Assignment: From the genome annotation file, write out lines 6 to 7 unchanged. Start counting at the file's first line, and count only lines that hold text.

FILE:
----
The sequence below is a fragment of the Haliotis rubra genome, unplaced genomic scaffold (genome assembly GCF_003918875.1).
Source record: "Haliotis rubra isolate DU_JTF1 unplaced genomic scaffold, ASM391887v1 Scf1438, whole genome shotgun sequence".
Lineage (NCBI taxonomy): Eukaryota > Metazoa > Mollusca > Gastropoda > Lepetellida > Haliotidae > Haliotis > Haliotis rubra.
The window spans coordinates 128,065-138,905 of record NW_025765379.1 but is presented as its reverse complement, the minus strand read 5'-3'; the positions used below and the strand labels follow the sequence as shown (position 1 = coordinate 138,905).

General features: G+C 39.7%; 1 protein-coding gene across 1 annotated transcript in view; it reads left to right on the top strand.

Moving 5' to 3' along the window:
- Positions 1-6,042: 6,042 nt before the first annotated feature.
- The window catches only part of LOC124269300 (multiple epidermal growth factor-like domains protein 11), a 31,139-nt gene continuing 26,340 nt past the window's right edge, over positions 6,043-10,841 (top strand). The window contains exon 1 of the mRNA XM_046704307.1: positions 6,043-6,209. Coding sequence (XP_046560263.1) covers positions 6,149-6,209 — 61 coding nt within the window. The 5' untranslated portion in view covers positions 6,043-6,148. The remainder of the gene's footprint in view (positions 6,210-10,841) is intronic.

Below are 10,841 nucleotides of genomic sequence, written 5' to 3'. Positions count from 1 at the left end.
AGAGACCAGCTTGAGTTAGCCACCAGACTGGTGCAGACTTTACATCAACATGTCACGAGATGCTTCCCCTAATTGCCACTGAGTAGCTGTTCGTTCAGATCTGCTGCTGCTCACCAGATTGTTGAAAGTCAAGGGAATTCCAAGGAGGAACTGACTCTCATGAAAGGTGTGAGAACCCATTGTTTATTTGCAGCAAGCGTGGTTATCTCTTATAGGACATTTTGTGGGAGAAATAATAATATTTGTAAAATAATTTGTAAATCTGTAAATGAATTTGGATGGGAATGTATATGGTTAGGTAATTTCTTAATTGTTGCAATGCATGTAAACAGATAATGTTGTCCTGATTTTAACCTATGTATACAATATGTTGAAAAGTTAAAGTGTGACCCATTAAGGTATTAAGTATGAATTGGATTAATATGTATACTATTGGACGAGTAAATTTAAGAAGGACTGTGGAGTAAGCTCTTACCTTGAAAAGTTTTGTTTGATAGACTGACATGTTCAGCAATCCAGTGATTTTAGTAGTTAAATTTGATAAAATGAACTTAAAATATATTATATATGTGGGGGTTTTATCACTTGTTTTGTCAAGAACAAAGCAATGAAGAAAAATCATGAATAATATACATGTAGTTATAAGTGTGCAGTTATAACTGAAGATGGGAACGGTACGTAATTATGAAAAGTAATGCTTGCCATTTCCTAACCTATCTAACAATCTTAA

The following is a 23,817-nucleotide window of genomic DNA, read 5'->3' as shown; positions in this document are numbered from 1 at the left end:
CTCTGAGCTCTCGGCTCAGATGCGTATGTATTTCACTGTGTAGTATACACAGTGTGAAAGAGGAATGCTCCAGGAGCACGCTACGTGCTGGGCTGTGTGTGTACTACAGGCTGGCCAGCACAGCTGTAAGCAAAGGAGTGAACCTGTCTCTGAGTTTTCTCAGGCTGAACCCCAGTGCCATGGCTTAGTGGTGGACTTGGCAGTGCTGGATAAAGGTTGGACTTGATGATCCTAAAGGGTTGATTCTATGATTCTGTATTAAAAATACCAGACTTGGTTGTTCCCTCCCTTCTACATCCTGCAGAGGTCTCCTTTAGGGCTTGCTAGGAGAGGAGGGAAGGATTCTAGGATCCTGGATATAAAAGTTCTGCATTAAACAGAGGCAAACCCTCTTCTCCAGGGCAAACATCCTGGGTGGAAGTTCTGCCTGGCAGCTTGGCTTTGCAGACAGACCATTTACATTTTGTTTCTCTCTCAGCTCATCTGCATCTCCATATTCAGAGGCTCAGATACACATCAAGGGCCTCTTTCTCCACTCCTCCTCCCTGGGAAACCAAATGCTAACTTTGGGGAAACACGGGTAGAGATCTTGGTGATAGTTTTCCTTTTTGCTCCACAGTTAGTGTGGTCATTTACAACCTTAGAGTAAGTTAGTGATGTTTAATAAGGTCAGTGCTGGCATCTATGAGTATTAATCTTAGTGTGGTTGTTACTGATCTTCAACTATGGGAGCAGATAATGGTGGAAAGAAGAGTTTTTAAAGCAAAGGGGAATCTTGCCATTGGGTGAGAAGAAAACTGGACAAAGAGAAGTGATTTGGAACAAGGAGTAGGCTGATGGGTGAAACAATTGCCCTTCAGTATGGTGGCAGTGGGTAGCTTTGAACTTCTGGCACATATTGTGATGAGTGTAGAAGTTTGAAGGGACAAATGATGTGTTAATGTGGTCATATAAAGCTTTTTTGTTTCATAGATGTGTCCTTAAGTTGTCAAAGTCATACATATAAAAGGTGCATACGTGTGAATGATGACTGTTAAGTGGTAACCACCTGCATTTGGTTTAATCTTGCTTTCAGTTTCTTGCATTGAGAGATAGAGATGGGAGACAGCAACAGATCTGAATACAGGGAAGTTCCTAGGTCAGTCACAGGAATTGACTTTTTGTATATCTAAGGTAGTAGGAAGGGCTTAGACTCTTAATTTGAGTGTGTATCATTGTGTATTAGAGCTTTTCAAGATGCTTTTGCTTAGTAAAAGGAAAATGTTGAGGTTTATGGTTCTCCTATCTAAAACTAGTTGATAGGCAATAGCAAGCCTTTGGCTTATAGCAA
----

Moving 5' to 3' along the window:
- Positions 1-6,042: 6,042 nt before the first annotated feature.